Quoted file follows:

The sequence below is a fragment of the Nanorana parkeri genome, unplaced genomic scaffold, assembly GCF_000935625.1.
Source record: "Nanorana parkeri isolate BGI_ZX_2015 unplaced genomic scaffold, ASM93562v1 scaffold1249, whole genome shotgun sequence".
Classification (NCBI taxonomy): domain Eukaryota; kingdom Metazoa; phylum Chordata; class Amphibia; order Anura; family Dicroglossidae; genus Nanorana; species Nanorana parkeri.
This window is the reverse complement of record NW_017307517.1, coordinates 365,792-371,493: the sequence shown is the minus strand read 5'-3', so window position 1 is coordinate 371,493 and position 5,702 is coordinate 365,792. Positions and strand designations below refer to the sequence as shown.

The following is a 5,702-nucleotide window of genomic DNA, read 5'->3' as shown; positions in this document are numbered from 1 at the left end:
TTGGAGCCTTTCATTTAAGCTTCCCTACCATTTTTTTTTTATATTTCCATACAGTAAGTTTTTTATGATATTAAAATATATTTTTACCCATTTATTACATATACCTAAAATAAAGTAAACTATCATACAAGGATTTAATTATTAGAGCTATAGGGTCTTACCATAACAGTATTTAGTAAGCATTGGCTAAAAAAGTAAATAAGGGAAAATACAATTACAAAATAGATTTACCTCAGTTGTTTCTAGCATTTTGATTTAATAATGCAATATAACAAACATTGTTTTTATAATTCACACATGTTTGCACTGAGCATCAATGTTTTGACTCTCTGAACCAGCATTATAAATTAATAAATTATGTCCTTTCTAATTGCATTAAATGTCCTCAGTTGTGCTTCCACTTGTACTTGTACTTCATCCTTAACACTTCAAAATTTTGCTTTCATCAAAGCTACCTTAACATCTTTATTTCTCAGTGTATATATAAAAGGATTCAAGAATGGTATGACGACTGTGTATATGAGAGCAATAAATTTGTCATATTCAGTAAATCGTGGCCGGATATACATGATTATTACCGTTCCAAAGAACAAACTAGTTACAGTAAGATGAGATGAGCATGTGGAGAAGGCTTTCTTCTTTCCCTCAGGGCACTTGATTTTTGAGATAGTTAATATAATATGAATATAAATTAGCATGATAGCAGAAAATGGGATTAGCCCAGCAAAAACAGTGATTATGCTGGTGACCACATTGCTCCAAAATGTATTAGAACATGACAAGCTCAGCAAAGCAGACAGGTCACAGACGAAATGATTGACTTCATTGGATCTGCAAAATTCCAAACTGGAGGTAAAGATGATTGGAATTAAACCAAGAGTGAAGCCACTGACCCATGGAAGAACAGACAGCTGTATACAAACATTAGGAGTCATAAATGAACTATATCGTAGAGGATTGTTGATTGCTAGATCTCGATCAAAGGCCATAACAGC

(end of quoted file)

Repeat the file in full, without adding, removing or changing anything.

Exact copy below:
The sequence below is a fragment of the Nanorana parkeri genome, unplaced genomic scaffold, assembly GCF_000935625.1.
Source record: "Nanorana parkeri isolate BGI_ZX_2015 unplaced genomic scaffold, ASM93562v1 scaffold1249, whole genome shotgun sequence".
Classification (NCBI taxonomy): domain Eukaryota; kingdom Metazoa; phylum Chordata; class Amphibia; order Anura; family Dicroglossidae; genus Nanorana; species Nanorana parkeri.
This window is the reverse complement of record NW_017307517.1, coordinates 365,792-371,493: the sequence shown is the minus strand read 5'-3', so window position 1 is coordinate 371,493 and position 5,702 is coordinate 365,792. Positions and strand designations below refer to the sequence as shown.

The following is a 5,702-nucleotide window of genomic DNA, read 5'->3' as shown; positions in this document are numbered from 1 at the left end:
TTGGAGCCTTTCATTTAAGCTTCCCTACCATTTTTTTTTTATATTTCCATACAGTAAGTTTTTTATGATATTAAAATATATTTTTACCCATTTATTACATATACCTAAAATAAAGTAAACTATCATACAAGGATTTAATTATTAGAGCTATAGGGTCTTACCATAACAGTATTTAGTAAGCATTGGCTAAAAAAGTAAATAAGGGAAAATACAATTACAAAATAGATTTACCTCAGTTGTTTCTAGCATTTTGATTTAATAATGCAATATAACAAACATTGTTTTTATAATTCACACATGTTTGCACTGAGCATCAATGTTTTGACTCTCTGAACCAGCATTATAAATTAATAAATTATGTCCTTTCTAATTGCATTAAATGTCCTCAGTTGTGCTTCCACTTGTACTTGTACTTCATCCTTAACACTTCAAAATTTTGCTTTCATCAAAGCTACCTTAACATCTTTATTTCTCAGTGTATATATAAAAGGATTCAAGAATGGTATGACGACTGTGTATATGAGAGCAATAAATTTGTCATATTCAGTAAATCGTGGCCGGATATACATGATTATTACCGTTCCAAAGAACAAACTAGTTACAGTAAGATGAGATGAGCATGTGGAGAAGGCTTTCTTCTTTCCCTCAGGGCACTTGATTTTTGAGATAGTTAATATAATATGAATATAAATTAGCATGATAGCAGAAAATGGGATTAGCCCAGCAAAAACAGTGATTATGCTGGTGACCACATTGCTCCAAAATGTATTAGAACATGACAAGCTCAGCAAAGCAGACAGGTCACAGACGAAATGATTGACTTCATTGGATCTGCAAAATTCCAAACTGGAGGTAAAGATGATTGGAATTAAACCAAGAGTGAAGCCACTGACCCATGGAAGAACAGACAGCTGTATACAAACATTAGGAGTCATAAATGAACTATATCGTAGAGGATTGTTGATTGCTAGATCTCGATCAAAGGCCATAACAGC